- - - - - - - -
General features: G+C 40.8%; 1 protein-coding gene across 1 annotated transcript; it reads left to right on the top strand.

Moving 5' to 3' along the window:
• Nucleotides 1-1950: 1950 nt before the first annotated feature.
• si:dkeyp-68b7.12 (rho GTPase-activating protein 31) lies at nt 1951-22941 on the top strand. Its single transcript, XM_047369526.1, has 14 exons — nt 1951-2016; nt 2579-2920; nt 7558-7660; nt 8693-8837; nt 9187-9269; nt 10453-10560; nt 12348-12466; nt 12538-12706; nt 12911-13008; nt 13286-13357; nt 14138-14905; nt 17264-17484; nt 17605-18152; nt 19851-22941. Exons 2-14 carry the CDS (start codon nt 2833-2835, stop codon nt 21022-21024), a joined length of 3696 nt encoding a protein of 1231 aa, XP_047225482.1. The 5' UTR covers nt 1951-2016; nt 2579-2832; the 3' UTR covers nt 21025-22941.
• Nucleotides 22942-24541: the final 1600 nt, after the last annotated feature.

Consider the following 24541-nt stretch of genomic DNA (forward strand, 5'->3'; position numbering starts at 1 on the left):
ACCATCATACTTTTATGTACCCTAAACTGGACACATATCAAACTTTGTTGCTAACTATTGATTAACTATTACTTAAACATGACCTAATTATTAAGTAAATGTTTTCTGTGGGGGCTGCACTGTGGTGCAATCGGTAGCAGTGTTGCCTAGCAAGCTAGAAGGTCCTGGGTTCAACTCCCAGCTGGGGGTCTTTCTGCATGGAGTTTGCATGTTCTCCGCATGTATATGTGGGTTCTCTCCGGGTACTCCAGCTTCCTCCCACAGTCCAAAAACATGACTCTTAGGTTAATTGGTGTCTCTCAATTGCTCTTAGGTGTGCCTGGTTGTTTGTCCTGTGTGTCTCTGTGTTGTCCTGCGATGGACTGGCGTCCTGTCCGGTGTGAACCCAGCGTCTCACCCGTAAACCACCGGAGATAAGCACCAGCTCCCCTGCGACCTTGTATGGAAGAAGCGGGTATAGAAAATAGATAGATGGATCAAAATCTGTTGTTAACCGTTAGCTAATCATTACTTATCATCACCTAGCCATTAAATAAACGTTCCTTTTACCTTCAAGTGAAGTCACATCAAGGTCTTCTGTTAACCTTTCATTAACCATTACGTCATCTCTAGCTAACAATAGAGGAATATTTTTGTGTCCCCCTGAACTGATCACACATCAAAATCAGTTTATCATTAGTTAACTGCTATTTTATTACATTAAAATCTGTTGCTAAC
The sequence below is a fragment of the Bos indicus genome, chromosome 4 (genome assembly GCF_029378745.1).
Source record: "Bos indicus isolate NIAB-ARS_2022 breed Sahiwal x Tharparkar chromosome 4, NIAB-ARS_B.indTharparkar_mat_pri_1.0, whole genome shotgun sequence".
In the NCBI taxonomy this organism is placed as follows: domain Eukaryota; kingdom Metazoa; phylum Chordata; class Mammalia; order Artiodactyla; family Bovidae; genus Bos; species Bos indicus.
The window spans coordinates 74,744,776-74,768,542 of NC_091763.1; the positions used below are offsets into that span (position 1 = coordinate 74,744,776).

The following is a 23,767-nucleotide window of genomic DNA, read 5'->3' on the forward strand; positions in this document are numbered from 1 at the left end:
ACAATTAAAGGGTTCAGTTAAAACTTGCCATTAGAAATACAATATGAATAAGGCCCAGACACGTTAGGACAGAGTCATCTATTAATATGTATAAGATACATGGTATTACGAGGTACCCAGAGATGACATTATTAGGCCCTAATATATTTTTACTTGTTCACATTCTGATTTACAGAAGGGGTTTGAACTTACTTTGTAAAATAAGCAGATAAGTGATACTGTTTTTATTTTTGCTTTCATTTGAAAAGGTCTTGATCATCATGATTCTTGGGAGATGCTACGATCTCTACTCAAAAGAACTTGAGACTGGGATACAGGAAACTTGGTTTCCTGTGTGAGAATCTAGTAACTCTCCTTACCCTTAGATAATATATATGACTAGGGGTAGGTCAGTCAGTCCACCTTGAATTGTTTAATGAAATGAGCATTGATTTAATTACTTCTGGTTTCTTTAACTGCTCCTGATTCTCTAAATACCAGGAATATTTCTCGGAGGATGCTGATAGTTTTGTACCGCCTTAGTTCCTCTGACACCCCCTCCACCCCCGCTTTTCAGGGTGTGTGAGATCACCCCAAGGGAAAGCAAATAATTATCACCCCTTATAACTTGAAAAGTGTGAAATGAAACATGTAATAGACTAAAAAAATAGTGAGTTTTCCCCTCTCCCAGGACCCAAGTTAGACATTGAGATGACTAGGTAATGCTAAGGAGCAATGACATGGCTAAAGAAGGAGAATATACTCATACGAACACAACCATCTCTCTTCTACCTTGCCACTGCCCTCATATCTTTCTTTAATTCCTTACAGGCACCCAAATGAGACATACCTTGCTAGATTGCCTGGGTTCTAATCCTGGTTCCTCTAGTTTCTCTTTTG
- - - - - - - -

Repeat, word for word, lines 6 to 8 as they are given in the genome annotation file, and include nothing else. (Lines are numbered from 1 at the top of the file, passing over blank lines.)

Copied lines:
Consider the following 24541-nt stretch of genomic DNA (forward strand, 5'->3'; position numbering starts at 1 on the left):
ACCATCATACTTTTATGTACCCTAAACTGGACACATATCAAACTTTGTTGCTAACTATTGATTAACTATTACTTAAACATGACCTAATTATTAAGTAAATGTTTTCTGTGGGGGCTGCACTGTGGTGCAATCGGTAGCAGTGTTGCCTAGCAAGCTAGAAGGTCCTGGGTTCAACTCCCAGCTGGGGGTCTTTCTGCATGGAGTTTGCATGTTCTCCGCATGTATATGTGGGTTCTCTCCGGGTACTCCAGCTTCCTCCCACAGTCCAAAAACATGACTCTTAGGTTAATTGGTGTCTCTCAATTGCTCTTAGGTGTGCCTGGTTGTTTGTCCTGTGTGTCTCTGTGTTGTCCTGCGATGGACTGGCGTCCTGTCCGGTGTGAACCCAGCGTCTCACCCGTAAACCACCGGAGATAAGCACCAGCTCCCCTGCGACCTTGTATGGAAGAAGCGGGTATAGAAAATAGATAGATGGATCAAAATCTGTTGTTAACCGTTAGCTAATCATTACTTATCATCACCTAGCCATTAAATAAACGTTCCTTTTACCTTCAAGTGAAGTCACATCAAGGTCTTCTGTTAACCTTTCATTAACCATTACGTCATCTCTAGCTAACAATAGAGGAATATTTTTGTGTCCCCCTGAACTGATCACACATCAAAATCAGTTTATCATTAGTTAACTGCTATTTTATTACATTAAAATCTGTTGCTAAC
The sequence below is a fragment of the Bos indicus genome, chromosome 4 (genome assembly GCF_029378745.1).